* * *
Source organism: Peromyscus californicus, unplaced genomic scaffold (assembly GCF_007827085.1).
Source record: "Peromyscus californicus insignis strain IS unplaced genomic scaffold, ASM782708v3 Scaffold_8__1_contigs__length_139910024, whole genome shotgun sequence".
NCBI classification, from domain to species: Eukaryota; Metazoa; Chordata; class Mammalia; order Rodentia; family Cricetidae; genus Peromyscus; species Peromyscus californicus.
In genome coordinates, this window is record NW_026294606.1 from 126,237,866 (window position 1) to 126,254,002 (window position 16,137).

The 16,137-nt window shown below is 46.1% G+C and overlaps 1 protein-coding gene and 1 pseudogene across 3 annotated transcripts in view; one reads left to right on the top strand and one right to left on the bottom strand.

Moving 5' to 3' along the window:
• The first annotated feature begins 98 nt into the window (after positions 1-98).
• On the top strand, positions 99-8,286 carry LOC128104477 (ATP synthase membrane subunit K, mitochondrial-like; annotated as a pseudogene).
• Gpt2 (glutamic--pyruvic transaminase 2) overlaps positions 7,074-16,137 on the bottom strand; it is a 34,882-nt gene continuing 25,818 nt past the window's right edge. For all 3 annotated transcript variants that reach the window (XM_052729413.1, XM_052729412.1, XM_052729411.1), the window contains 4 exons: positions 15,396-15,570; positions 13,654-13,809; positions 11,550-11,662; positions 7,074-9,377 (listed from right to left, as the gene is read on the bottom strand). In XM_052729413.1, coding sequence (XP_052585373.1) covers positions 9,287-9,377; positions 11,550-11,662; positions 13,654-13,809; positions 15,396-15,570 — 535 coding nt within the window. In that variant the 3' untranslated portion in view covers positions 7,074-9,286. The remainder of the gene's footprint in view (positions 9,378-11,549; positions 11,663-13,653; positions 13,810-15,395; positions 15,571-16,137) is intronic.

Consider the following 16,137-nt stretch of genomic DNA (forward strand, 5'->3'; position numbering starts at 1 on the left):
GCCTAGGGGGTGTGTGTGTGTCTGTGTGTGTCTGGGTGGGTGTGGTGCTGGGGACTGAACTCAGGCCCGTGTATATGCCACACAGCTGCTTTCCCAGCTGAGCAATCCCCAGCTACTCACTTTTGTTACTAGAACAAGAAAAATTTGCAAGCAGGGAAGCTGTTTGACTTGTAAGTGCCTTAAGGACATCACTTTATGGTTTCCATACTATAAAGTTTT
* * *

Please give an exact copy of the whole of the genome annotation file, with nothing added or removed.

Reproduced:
Source organism: Peromyscus californicus, unplaced genomic scaffold (assembly GCF_007827085.1).
Source record: "Peromyscus californicus insignis strain IS unplaced genomic scaffold, ASM782708v3 Scaffold_8__1_contigs__length_139910024, whole genome shotgun sequence".
NCBI classification, from domain to species: Eukaryota; Metazoa; Chordata; class Mammalia; order Rodentia; family Cricetidae; genus Peromyscus; species Peromyscus californicus.
In genome coordinates, this window is record NW_026294606.1 from 126,237,866 (window position 1) to 126,254,002 (window position 16,137).

The 16,137-nt window shown below is 46.1% G+C and overlaps 1 protein-coding gene and 1 pseudogene across 3 annotated transcripts in view; one reads left to right on the top strand and one right to left on the bottom strand.

Moving 5' to 3' along the window:
• The first annotated feature begins 98 nt into the window (after positions 1-98).
• On the top strand, positions 99-8,286 carry LOC128104477 (ATP synthase membrane subunit K, mitochondrial-like; annotated as a pseudogene).
• Gpt2 (glutamic--pyruvic transaminase 2) overlaps positions 7,074-16,137 on the bottom strand; it is a 34,882-nt gene continuing 25,818 nt past the window's right edge. For all 3 annotated transcript variants that reach the window (XM_052729413.1, XM_052729412.1, XM_052729411.1), the window contains 4 exons: positions 15,396-15,570; positions 13,654-13,809; positions 11,550-11,662; positions 7,074-9,377 (listed from right to left, as the gene is read on the bottom strand). In XM_052729413.1, coding sequence (XP_052585373.1) covers positions 9,287-9,377; positions 11,550-11,662; positions 13,654-13,809; positions 15,396-15,570 — 535 coding nt within the window. In that variant the 3' untranslated portion in view covers positions 7,074-9,286. The remainder of the gene's footprint in view (positions 9,378-11,549; positions 11,663-13,653; positions 13,810-15,395; positions 15,571-16,137) is intronic.

Consider the following 16,137-nt stretch of genomic DNA (forward strand, 5'->3'; position numbering starts at 1 on the left):
GCCTAGGGGGTGTGTGTGTGTCTGTGTGTGTCTGGGTGGGTGTGGTGCTGGGGACTGAACTCAGGCCCGTGTATATGCCACACAGCTGCTTTCCCAGCTGAGCAATCCCCAGCTACTCACTTTTGTTACTAGAACAAGAAAAATTTGCAAGCAGGGAAGCTGTTTGACTTGTAAGTGCCTTAAGGACATCACTTTATGGTTTCCATACTATAAAGTTTT